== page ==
Maps and Spreadsheets
When it comes to design systems I don’t have many words of advice. I have opinions and intense anxiety but giving advice without context of the organization, the codebase, the people, is so very hard to do. But if there’s one word of advice that I keep learning, over and over again, and with almost every design systems project, is this: all design systems work should begin with a spreadsheet.
That’s because it naturally puts boundaries around the project, it defines this one small part of the hyperobject, and helps so you don’t fall down too many rabbit holes. Countless times I have found myself abandoning a project because I’ve bitten off more than I can chew. Instead of slowly tackling things as a checklist, I’ve jumped head first into the fray. And that almost always leads to disappointment of one kind of another. Eventually, without a trusty spreadsheet at my side, I find that I’ve broken too many tests and I can no longer see how much that I’ve changed. The project stalls, my enthusiasm wanes.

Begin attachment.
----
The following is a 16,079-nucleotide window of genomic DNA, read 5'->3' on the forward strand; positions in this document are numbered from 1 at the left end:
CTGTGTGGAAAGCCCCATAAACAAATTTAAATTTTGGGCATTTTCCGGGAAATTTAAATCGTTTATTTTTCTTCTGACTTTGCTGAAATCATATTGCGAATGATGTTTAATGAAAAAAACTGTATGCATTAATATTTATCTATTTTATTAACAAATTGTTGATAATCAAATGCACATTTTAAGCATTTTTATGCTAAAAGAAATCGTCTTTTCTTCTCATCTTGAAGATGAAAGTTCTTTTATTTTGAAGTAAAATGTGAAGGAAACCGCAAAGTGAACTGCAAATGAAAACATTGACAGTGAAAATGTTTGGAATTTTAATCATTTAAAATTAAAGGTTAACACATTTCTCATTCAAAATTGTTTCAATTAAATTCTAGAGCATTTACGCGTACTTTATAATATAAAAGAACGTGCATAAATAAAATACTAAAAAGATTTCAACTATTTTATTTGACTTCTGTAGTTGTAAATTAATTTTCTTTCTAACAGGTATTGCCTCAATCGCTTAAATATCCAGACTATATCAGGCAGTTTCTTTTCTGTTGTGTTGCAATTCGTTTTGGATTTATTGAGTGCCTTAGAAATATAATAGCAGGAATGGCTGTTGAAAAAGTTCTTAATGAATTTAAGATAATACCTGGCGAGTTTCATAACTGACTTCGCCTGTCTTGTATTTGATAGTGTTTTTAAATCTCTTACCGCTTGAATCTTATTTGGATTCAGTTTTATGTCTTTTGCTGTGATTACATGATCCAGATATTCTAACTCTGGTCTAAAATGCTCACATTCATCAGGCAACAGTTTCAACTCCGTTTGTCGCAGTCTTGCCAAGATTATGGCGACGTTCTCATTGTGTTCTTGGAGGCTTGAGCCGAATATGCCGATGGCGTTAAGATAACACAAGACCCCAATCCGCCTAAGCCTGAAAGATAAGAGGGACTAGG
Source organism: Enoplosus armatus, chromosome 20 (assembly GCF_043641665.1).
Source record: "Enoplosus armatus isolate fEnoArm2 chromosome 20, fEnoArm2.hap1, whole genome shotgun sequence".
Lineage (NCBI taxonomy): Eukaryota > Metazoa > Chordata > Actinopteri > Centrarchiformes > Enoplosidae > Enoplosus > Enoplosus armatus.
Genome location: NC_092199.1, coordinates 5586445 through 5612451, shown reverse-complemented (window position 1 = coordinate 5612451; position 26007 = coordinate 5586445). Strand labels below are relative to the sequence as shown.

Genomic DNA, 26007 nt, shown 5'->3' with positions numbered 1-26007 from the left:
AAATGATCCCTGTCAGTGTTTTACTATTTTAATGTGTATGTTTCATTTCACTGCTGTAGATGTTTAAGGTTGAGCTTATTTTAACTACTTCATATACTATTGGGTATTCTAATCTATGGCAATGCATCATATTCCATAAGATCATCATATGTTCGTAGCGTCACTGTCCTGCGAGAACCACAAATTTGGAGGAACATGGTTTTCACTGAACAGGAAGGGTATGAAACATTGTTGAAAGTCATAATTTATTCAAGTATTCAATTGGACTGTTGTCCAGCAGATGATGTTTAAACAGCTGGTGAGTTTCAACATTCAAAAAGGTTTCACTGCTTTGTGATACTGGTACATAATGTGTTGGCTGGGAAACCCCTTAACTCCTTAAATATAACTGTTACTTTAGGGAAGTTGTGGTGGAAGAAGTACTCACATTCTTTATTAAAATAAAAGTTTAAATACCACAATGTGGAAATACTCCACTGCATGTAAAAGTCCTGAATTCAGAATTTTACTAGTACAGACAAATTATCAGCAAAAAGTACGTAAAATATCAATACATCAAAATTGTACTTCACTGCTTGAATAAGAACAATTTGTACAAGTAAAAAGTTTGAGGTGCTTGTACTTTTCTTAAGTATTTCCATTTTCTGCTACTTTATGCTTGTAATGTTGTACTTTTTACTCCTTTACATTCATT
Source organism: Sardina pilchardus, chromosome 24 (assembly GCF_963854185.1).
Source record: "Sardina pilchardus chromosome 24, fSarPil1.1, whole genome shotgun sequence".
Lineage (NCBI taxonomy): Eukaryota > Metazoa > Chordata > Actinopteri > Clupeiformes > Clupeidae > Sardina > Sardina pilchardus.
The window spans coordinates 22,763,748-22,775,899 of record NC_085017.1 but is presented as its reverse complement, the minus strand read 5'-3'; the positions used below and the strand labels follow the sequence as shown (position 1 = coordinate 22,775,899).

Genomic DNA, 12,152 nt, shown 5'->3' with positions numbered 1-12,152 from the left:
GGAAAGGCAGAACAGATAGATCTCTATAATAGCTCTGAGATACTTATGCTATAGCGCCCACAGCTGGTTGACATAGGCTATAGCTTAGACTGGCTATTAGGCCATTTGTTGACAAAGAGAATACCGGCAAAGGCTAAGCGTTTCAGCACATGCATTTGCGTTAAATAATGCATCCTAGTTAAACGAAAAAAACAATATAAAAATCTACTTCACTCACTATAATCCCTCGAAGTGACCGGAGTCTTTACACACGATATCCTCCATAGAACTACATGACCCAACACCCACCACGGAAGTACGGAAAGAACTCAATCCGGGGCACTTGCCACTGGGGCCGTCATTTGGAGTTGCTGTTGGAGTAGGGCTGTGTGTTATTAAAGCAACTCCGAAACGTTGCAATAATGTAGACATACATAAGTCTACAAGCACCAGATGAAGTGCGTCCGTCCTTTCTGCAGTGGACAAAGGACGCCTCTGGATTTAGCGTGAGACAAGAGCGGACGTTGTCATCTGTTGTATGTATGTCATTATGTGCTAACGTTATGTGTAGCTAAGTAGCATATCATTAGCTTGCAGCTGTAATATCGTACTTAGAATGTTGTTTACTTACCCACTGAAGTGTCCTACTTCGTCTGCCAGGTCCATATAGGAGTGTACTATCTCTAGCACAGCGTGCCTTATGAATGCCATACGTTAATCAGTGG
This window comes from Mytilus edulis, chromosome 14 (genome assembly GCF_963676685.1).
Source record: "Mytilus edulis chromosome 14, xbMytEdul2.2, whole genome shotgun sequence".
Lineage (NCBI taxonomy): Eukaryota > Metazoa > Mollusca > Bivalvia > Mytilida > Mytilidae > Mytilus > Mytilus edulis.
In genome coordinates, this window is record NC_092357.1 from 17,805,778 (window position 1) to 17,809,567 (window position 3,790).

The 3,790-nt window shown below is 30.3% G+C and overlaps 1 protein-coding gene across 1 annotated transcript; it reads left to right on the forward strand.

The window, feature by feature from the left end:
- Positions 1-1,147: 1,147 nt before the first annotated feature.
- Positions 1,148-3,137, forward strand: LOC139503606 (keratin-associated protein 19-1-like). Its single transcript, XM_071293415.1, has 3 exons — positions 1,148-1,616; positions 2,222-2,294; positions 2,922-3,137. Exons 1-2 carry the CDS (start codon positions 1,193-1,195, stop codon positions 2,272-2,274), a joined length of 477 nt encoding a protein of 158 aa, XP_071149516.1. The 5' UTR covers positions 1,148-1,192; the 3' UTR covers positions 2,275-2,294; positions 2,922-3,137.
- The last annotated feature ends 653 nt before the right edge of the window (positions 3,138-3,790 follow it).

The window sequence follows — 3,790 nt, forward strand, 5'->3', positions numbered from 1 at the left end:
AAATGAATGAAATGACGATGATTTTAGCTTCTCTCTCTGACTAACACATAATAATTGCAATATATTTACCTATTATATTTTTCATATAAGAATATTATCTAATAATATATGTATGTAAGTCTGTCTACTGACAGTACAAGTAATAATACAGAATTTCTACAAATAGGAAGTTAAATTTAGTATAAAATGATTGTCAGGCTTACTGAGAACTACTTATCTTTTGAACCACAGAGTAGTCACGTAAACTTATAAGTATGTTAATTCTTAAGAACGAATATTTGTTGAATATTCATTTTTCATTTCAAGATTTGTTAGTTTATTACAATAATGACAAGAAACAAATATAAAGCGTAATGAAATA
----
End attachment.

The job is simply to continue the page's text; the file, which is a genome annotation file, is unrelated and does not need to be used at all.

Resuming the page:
So when it comes to design systems, a spreadsheet is a map and guide, a breadcrumb trail through the bonkers state of things.